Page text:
A Week of Darkness, for Your Health

In the Czech Republic, terapie tmou is said to restore the psyche—through seven days without light.

A lightbulb flickering off
Chones / Shutterstock / Thanh Do / The Atlantic

ČELADNÁ, Czech Republic—The Beskid Rehabilitation Center sits on a rolling plot of land in the boomerang-shaped Beskid mountain range, a stretch of the Carpathians reaching from the Czech Republic across Poland and Slovakia, fading into western Ukraine and the Transylvanian Alps. Full of “alternative” therapies, the BRC is the kind of place you might visit if you were feeling fine, but wanted to feel great, or if you were suffering from a low-level chronic ailment that standard Western medicine had failed to resolve. There’s a cryotherapy chamber kept at a brisk -184 degrees Fahrenheit. There’s an open-air “healing pyramid,” a bare-bones wooden-beam structure said to have healing properties. (“Research shows that pyramid energy, thanks to its deeply relaxing effects, harmonizes the psyche,” the website alleges.) And famously, there’s Vila Mátma, or “My Darkness Villa,” where clients spend seven days or longer alone and in complete absence of light.

Many modern-day practitioners of what Czechs now call terapie tmou, or “darkness therapy,” point to a 49-day Tibetan retreat called yang-ti as its most important forebear. In the modern West, the therapy was promulgated in the 1960s by the German anthropologist Holger Kalweit as Dunkeltherapie (literally: “dark therapy”). The concept has particularly taken hold in the Czech Republic, where darkness-therapy centers now can be found across the country to serve a population of just 10.6 million, according to Marek Malůš, a psychologist who researches the technique. Staff at the best-known of these centers, the Vila Mátma at the BRC, say that prospective clientele will now spend two years on its waiting list. On its website, the BRC alleges that darkness therapy is “very effective” in preventing “lifestyle diseases,” including cancer and metabolic disorders, and that it sharpens the senses, stimulates creativity, and most notably, “regenerates the psyche.”

There’s not much to do in the dark, at Vila Mátma or any other darkness-therapy center. And that’s more or less the point. Depending on the facility, clients sleep, exercise, and meditate. They eat and bathe in the dark. They sometimes write, draw, sculpt, or play an instrument, all in total darkness. Without access to their phones or to the internet—or even to a clock or calendar—they tend to spend a lot of time alone with their thoughts, and on occasion chatting with a therapist or “guardian.” Not infrequently, clients report intense audiovisual experiences, most likely vivid dreams or hypnagogic imagery (the sort of micro-dreams you experience in between wakefulness and sleep), which can be pleasantly mind-expanding or downright terrifying. At the BRC, the procedure costs 2,000 Czech koruna a day, or just under $100, and patients must reserve the one-person facility for a minimum of a week at a time.

Malůš, an assistant professor of psychology at the University of Ostrava’s Faculty of Arts, considers darkness therapy a variation of restricted environmental stimulation therapy (REST), the procedure once known as sensory deprivation. (The technique got a rebrand in the early 1980s in order to shake a pervasive association with torture and brainwashing.) REST is commonly classified into two categories: flotation REST, familiar to a mass audience thanks to the emergence of commercial saline flotation tanks, and chamber REST, in which a subject usually lies alone on a bed in a dark, quiet room for 24 to 48 hours. In studies, flotation REST has been linked to a host of psychological and physiological benefits, from elevated mood to reduced stress to improved athletic ability and increased creativity, and chamber REST has been linked in a handful of studies to successful habit modification.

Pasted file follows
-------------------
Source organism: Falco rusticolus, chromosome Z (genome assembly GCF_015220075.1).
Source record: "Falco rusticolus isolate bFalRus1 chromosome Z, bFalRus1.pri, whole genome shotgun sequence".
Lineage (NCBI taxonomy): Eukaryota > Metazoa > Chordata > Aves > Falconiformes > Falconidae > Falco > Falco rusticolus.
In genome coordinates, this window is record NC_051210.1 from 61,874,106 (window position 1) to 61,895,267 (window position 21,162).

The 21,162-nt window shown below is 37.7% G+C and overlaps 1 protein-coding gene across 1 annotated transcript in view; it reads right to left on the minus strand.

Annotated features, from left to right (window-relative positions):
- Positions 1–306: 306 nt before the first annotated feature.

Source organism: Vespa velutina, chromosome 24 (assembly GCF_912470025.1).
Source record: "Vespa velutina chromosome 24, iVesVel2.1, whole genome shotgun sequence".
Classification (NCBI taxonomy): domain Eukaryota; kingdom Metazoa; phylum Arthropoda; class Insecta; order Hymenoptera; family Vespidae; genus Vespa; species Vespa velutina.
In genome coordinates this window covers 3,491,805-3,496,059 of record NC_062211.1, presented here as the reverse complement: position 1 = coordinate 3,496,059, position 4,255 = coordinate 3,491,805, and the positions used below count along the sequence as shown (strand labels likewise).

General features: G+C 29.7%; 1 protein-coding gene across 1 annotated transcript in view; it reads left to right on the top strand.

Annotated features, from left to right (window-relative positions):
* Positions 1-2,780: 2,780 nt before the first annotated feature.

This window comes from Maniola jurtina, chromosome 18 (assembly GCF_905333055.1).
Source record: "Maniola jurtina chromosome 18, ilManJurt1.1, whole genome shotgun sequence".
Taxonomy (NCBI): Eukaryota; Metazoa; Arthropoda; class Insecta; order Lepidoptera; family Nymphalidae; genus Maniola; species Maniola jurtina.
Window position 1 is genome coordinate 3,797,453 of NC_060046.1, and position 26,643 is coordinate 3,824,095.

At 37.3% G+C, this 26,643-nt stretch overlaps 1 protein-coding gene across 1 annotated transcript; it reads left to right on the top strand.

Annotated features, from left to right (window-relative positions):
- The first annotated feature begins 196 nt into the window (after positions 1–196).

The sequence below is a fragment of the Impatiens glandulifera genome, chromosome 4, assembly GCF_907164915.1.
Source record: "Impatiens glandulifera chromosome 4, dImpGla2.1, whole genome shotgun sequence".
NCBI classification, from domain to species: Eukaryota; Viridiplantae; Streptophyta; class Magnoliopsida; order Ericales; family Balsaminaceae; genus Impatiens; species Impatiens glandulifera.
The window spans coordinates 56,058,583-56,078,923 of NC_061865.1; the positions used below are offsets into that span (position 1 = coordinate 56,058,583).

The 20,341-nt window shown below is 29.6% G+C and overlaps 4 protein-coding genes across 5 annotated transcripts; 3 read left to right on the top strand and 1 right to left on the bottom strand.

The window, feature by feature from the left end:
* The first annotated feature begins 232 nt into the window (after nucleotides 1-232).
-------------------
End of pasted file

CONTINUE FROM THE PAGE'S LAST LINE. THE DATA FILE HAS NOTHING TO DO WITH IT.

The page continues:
Malůš invited Peter Suedfeld, a pioneer of REST research, to visit a few of the facilities in Central Europe several years ago, and the two recently collaborated on a chapter for a book. As Suedfeld explains, however, the extended length of time that people spend in darkness therapy and the fact that they can move freely about the chamber and communicate with therapists make it a markedly different procedure than the one he studied, in which subjects were left in complete isolation. He says he urged Malůš and his colleagues to perform more research, an entreaty he repeated to me over the phone. “I think it’s very interesting,” he said of darkness therapy, “and I wish people would collect data so we know exactly what the effects are.”

I paid a visit to the Beskids on a balmy afternoon this April, to speak with darkness therapy’s proponents and to spend a night in the chamber myself. In his emails prior to our meeting, as well as in person at the BRC, Andrew Alois Urbiš, who runs Vila Mátma, took pains to distinguish himself as a medical professional and to emphasize the villa as an operation run by a team of accredited physicians, rather than the kind of amateurish moneymaking venture he said he sees across the country. Urbiš’s office, however, also indicates an omnivorous appetite for alternative therapies and mystical disciplines: Photos in the entrance hall show him in the BRC cryotherapy chamber and alongside a man he met in Christchurch, New Zealand, whom he calls a “wizard.” A collection of statues behind his desk includes a figurine labeled with acupuncture points and a dark-green statue with a giant phallus. A manual for Vila Mátma staff requires that guardians should have “extensive theoretical knowledge” of a long list of unscientific practices and beliefs, including “basic cosmic laws,” books of the dead, dreaming techniques, quantum mind, shamanism, and fairy tales.

Even in the Czech Republic, where this therapy is particularly popular, few doctors will prescribe their patients a stay at the villa. “In a way, they’re not very inclined toward us, they don’t like us much,” Urbiš says of the greater Czech medical community, “because physicians prefer those chemicals, you know, that medication. But on the other hand, there’s a string of doctors who come here and stay repeatedly.”